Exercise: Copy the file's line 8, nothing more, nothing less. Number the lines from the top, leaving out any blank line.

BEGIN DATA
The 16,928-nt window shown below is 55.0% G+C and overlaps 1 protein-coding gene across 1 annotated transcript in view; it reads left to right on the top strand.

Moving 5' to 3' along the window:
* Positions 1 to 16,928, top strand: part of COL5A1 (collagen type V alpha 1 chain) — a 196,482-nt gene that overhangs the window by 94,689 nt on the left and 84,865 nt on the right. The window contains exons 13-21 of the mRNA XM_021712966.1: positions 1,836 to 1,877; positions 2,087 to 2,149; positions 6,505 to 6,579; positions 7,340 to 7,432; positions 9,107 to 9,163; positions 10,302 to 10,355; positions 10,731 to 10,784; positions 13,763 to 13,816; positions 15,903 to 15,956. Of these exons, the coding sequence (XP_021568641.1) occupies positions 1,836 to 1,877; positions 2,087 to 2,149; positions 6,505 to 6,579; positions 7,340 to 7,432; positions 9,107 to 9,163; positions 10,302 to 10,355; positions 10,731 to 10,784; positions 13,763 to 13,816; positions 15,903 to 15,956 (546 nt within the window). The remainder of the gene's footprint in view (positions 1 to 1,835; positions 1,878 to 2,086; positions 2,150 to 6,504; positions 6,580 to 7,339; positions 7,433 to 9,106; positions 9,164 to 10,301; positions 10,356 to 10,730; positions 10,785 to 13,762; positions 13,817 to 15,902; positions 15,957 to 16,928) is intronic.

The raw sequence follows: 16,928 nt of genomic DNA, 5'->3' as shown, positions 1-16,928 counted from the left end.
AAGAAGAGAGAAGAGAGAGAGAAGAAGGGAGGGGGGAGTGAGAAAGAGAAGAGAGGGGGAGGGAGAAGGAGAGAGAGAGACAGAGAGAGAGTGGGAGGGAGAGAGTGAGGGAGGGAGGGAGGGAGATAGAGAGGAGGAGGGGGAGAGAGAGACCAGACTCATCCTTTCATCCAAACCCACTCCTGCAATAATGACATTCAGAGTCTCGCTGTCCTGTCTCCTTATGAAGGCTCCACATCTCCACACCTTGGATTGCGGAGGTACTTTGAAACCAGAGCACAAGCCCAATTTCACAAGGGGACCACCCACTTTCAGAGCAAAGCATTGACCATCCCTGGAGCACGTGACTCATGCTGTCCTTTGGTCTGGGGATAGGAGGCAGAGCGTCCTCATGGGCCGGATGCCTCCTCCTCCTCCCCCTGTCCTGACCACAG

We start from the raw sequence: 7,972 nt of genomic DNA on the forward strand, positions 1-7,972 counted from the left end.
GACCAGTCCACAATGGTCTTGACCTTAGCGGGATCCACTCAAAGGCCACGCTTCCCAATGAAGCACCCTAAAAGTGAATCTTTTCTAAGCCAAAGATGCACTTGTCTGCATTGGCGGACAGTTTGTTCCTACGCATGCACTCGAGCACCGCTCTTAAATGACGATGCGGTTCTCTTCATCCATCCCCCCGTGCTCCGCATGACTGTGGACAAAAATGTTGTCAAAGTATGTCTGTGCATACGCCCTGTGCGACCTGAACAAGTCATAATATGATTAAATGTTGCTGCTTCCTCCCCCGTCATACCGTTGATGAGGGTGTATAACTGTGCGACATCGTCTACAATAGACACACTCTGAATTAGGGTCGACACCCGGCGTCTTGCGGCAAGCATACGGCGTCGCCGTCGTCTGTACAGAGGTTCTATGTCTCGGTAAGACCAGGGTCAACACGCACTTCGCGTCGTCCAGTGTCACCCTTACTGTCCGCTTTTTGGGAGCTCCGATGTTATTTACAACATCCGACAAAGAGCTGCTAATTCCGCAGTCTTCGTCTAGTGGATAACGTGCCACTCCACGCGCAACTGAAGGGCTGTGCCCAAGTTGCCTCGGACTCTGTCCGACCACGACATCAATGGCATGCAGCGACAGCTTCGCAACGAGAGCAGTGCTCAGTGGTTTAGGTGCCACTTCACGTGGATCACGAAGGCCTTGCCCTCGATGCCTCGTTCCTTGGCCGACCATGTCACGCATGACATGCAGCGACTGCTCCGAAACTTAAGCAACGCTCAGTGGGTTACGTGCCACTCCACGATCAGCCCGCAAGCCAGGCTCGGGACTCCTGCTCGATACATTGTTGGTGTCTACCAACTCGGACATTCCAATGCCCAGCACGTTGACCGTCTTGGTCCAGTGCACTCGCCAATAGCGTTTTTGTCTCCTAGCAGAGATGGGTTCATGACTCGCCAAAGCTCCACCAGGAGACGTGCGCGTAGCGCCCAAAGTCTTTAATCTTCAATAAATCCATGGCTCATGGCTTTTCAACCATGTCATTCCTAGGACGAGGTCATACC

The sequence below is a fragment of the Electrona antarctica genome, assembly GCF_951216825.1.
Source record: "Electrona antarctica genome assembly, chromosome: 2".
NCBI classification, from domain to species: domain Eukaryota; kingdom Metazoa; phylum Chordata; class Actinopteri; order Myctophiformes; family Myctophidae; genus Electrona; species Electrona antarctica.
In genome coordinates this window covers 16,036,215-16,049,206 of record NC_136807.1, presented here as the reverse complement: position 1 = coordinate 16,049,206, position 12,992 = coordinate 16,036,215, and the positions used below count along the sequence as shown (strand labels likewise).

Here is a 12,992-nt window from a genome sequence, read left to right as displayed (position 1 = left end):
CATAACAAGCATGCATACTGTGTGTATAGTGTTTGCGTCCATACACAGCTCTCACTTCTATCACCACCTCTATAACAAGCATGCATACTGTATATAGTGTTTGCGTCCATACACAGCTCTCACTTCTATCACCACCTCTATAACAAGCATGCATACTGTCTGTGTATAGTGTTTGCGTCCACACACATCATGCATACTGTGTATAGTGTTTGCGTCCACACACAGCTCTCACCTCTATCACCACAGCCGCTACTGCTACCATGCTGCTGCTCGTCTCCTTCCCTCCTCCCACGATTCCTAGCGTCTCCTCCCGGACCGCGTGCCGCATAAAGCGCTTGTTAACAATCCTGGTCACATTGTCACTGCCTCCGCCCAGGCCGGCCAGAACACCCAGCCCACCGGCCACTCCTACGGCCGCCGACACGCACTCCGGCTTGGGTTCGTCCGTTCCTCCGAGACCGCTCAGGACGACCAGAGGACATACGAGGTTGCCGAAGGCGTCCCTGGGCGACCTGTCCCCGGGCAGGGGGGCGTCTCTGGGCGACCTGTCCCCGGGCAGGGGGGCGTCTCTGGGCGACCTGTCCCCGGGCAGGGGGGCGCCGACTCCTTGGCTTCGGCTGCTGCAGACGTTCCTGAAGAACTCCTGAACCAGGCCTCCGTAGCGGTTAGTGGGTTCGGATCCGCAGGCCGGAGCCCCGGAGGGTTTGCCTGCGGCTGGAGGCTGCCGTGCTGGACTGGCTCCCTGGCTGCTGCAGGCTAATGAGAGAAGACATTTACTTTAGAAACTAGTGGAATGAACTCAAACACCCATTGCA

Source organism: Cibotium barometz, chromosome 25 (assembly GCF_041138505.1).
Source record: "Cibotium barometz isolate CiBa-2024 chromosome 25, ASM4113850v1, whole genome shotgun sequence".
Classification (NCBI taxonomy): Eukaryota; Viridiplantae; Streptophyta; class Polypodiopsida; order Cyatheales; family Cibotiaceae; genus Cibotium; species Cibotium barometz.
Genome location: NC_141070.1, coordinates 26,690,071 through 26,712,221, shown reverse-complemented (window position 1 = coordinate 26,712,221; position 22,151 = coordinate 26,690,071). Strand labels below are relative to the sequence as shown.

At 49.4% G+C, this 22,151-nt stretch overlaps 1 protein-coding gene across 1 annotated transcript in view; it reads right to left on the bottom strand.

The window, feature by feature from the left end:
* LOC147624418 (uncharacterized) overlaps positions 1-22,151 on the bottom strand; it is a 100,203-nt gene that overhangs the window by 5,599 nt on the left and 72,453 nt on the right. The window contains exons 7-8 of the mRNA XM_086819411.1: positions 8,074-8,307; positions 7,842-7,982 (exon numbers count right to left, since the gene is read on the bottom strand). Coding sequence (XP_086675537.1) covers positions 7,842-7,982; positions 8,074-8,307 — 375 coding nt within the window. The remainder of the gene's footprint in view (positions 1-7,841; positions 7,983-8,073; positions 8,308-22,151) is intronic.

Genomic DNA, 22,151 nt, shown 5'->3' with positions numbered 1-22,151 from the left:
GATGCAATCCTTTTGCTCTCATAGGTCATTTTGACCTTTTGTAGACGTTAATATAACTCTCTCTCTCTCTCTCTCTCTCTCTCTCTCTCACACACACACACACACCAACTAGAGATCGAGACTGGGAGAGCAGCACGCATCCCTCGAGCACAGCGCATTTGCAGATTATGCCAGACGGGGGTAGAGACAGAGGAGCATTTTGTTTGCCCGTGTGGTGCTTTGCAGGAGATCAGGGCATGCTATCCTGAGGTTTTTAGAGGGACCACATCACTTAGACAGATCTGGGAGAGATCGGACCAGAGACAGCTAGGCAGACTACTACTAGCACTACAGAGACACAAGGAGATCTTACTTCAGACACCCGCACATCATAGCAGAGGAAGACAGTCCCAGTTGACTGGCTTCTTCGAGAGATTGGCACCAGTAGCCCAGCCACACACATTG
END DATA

The sequence below is a fragment of the Electrona antarctica genome, assembly GCF_951216825.1.